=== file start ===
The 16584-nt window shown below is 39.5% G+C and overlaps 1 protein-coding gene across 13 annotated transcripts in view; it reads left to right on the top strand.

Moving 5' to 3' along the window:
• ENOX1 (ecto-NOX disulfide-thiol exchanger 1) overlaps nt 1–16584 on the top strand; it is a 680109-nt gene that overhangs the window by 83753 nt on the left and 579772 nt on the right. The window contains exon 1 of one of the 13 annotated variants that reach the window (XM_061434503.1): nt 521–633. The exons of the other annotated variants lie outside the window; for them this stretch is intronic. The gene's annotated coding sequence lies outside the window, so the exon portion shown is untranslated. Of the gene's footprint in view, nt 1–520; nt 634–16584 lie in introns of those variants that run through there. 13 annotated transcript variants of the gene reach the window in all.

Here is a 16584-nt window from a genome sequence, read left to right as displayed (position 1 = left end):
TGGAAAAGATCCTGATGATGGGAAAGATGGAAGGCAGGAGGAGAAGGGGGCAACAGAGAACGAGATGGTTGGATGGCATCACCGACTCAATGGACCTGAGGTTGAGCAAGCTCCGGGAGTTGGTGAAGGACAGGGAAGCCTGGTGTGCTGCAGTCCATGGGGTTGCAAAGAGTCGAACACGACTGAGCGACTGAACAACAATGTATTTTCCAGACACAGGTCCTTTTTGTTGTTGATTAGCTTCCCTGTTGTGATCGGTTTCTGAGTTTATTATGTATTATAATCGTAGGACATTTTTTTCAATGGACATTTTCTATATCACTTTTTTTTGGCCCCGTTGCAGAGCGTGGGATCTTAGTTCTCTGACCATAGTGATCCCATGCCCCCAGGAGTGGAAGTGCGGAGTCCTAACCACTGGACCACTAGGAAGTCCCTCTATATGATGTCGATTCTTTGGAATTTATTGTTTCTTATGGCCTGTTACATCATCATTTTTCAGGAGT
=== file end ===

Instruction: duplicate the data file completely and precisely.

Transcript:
The 16584-nt window shown below is 39.5% G+C and overlaps 1 protein-coding gene across 13 annotated transcripts in view; it reads left to right on the top strand.

Moving 5' to 3' along the window:
• ENOX1 (ecto-NOX disulfide-thiol exchanger 1) overlaps nt 1–16584 on the top strand; it is a 680109-nt gene that overhangs the window by 83753 nt on the left and 579772 nt on the right. The window contains exon 1 of one of the 13 annotated variants that reach the window (XM_061434503.1): nt 521–633. The exons of the other annotated variants lie outside the window; for them this stretch is intronic. The gene's annotated coding sequence lies outside the window, so the exon portion shown is untranslated. Of the gene's footprint in view, nt 1–520; nt 634–16584 lie in introns of those variants that run through there. 13 annotated transcript variants of the gene reach the window in all.

Here is a 16584-nt window from a genome sequence, read left to right as displayed (position 1 = left end):
TGGAAAAGATCCTGATGATGGGAAAGATGGAAGGCAGGAGGAGAAGGGGGCAACAGAGAACGAGATGGTTGGATGGCATCACCGACTCAATGGACCTGAGGTTGAGCAAGCTCCGGGAGTTGGTGAAGGACAGGGAAGCCTGGTGTGCTGCAGTCCATGGGGTTGCAAAGAGTCGAACACGACTGAGCGACTGAACAACAATGTATTTTCCAGACACAGGTCCTTTTTGTTGTTGATTAGCTTCCCTGTTGTGATCGGTTTCTGAGTTTATTATGTATTATAATCGTAGGACATTTTTTTCAATGGACATTTTCTATATCACTTTTTTTTGGCCCCGTTGCAGAGCGTGGGATCTTAGTTCTCTGACCATAGTGATCCCATGCCCCCAGGAGTGGAAGTGCGGAGTCCTAACCACTGGACCACTAGGAAGTCCCTCTATATGATGTCGATTCTTTGGAATTTATTGTTTCTTATGGCCTGTTACATCATCATTTTTCAGGAGT